The bottom line: Do as much research on a firm you're considering before you ever contact them. It'll save you a lot more time and heart ache in the long run -- and even if you don't like the firm, they might lead you to a firm that you love.

III. Make Sure the Shop is "Suitable"

It's very easy to say, "I want to find a great developer and a great designer", but what's "great" for one client might not be great for you. So you really need to find a company or person that shares the same vision and principles as you do.

I'll bring this back to my current venture to illustrate my point.

I have this big belief in minimalism in design - I think it's easy to make complex functions on web sites. On the other hand, I think it's very difficult to make a complex function appear to be a simple one. And that's the beauty behind many successful web applications, they make the complex appear to be easy. So that was the first thing I wanted to make sure my design shop was focused on: minimalism and simplicity.

So when I was going through various portfolios I would tend to get a knot in my stomach when all I saw were Flash sites or pages with crazy colors and graphics everywhere. On the other hand, if I saw a portfolio that was filled with sites that had a lot of white space, small logos, were quick loading and yet had a high degree of interactivity, I'd be very pleased.

What helped me the most was sitting down with my partners and actually writing those principles down. It really helped us and our design/development firms decide if we'd be a good fit - or "suitable" - for one another.

IV. The BIG Decision

Ok, so now you've put together a tight RFP: it outlines the features, how the user will interact with them, the goals for the site and what your core principles and values are.

Then you went out and found a handful of quality shops that you sent your RFP out to. They all came back with bids and now you have to make the BIG decision - which firm do you go with?

They've all demonstrated an understanding of your application, you know they have the right experience and principles and after a couple of phone calls you should know which people you get along with on a personal level (very important as well by the way).

So now how in the world do you choose one proposal from another?

This can be gut wrenching - you're about to drop a substantial chunk of change on a single's like betting on "Red17" at the roulette table and crossing your fingers -- but it doesn't have to be. If you come up with a strict set of selection criteria beforehand, then you'll find it easy to choose the right firm. For me, I find that the following criteria really helps me narrow down my choices:

1. References - If a firm can't provide me with several quality references then I can't do business with them. With that being said let me make something else very clear, a firm will obviously only give you access to people who will say good things about them. However, you can tell from the quality of those references whether or not to take them seriously.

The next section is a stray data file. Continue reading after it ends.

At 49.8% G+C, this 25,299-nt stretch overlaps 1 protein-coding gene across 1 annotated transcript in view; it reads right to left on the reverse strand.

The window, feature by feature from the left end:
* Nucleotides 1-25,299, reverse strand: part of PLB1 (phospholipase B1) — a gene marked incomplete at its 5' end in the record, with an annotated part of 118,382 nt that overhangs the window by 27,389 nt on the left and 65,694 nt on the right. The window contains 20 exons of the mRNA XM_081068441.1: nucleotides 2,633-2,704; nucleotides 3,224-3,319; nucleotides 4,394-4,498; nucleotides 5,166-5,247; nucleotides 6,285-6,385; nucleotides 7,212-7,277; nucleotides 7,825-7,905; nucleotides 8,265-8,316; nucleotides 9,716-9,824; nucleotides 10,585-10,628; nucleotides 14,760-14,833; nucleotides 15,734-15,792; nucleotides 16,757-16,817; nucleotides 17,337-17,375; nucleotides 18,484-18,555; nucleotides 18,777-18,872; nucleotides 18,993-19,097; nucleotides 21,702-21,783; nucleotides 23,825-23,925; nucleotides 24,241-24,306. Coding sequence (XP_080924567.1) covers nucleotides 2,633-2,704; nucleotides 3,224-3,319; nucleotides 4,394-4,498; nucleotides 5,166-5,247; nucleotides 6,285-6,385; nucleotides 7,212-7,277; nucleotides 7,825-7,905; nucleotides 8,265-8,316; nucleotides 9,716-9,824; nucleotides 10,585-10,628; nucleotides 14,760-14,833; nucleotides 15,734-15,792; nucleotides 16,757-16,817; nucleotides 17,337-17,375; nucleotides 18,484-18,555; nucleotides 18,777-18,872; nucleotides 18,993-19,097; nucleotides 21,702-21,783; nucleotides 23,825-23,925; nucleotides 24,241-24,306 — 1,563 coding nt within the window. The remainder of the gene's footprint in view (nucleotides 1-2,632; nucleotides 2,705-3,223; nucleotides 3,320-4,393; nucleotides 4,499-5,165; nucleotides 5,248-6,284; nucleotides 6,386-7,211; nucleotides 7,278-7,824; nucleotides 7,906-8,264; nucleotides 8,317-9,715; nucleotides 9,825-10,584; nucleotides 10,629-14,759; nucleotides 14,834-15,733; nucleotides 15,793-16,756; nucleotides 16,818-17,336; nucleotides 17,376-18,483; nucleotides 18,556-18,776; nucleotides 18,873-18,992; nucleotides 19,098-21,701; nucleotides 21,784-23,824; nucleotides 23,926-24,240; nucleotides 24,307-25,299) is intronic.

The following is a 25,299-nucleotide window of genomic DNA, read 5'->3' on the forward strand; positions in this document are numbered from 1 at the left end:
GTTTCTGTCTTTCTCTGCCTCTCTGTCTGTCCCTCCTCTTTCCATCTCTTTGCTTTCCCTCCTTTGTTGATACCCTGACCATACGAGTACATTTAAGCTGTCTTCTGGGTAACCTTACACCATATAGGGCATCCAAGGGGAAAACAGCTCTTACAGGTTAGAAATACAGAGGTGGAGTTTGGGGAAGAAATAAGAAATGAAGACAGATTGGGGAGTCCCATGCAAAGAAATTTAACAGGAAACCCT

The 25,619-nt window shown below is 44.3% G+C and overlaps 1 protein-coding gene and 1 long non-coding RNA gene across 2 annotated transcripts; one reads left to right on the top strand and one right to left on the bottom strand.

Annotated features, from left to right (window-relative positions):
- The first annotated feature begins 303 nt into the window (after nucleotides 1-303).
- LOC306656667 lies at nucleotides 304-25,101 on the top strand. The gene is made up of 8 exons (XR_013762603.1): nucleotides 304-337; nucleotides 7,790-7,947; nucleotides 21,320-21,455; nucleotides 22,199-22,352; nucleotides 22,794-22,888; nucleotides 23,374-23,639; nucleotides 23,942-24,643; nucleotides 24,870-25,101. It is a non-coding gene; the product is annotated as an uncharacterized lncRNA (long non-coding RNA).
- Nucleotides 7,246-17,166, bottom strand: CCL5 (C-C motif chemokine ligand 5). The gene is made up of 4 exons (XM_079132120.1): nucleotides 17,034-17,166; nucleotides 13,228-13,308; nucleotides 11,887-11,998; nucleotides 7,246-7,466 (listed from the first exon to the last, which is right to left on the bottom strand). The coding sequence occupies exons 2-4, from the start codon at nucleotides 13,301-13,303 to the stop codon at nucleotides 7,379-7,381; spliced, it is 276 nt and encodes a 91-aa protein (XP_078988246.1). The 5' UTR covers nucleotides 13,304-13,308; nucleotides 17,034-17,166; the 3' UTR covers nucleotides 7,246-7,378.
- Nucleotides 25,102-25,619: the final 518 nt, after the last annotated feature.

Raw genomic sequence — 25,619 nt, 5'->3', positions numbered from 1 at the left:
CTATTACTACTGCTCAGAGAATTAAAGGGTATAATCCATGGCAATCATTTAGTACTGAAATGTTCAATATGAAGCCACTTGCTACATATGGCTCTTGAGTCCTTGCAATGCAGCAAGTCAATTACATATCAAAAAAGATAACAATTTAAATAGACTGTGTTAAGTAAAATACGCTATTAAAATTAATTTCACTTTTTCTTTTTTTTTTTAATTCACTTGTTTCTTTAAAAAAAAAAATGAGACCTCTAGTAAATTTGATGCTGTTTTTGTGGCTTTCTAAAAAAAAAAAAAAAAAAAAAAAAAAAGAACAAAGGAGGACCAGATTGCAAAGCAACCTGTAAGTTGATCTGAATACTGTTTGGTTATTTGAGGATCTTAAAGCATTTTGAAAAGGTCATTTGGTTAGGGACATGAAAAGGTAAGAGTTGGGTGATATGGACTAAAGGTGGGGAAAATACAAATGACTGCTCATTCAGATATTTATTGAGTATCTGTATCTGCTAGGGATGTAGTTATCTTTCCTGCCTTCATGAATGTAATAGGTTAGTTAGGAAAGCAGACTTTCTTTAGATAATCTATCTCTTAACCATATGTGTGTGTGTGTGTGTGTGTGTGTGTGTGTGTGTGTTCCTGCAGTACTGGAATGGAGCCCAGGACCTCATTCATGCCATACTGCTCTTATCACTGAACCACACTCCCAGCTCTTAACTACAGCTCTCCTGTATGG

For example, if they give you the number of the CEO of XYZ Company, and XYZ's website is hard to use and gets no traffic then I'd take that less seriously than if they used as a reference. Maybe it wasn't the design/development firm's fault the site wasn't successful, but why take any chances?

2. Transparency - If a firm can't clearly tell me why they're charging what they're charging then I won't use them. I'm a numbers guys and I break my time down to the minute each day - I expect vendors I work with to do the same.

So when a firm says that they can't tell me what their hourly rate is because they work on a "per project" schedule then I automatically assume they're trying to hide something. At the end of the day they may work on a per-project schedule, but they must use some type of time-based calculation to come up with their estimates. If they say they don't then they're either stupid or lying, either way I wouldn't want to work with somebody like that.

For me transparency is equivalent to honesty - and when it comes to honesty in business, I'd pay a premium for it!

3. Accountability - A firm that is willing to be accountable for their work is a firm I want to do business with.

For instance, we used an overseas development shop to write the core code for our latest application. In the agreement we put together with them they were the ones who added the "financial penalties" section - so if they were X days late on a particular milestone, the final cost dropped by Y%.

I can't even begin to describe the warm and fuzzy feeling I got in my stomach when I saw that.

Happy Hunting!

So in conclusion I wanted to wish you happy hunting in your quest for a quality developer and designer. It's a tough decision to make and it's arguably one of the most important ones.

If you work with someone good then you can focus on building a business and not playing "baby sitter." You also get your product out the door on time and it'll work and look how you wanted it to. Also when you feel comfortable with your site you'll be able to go out there and be confident when pitching customers, partners and investors. That's why some of the suggestions I've made may seem time consuming and tedious, but in the end the upfront time investment will pay off in spades down the road.

Good luck!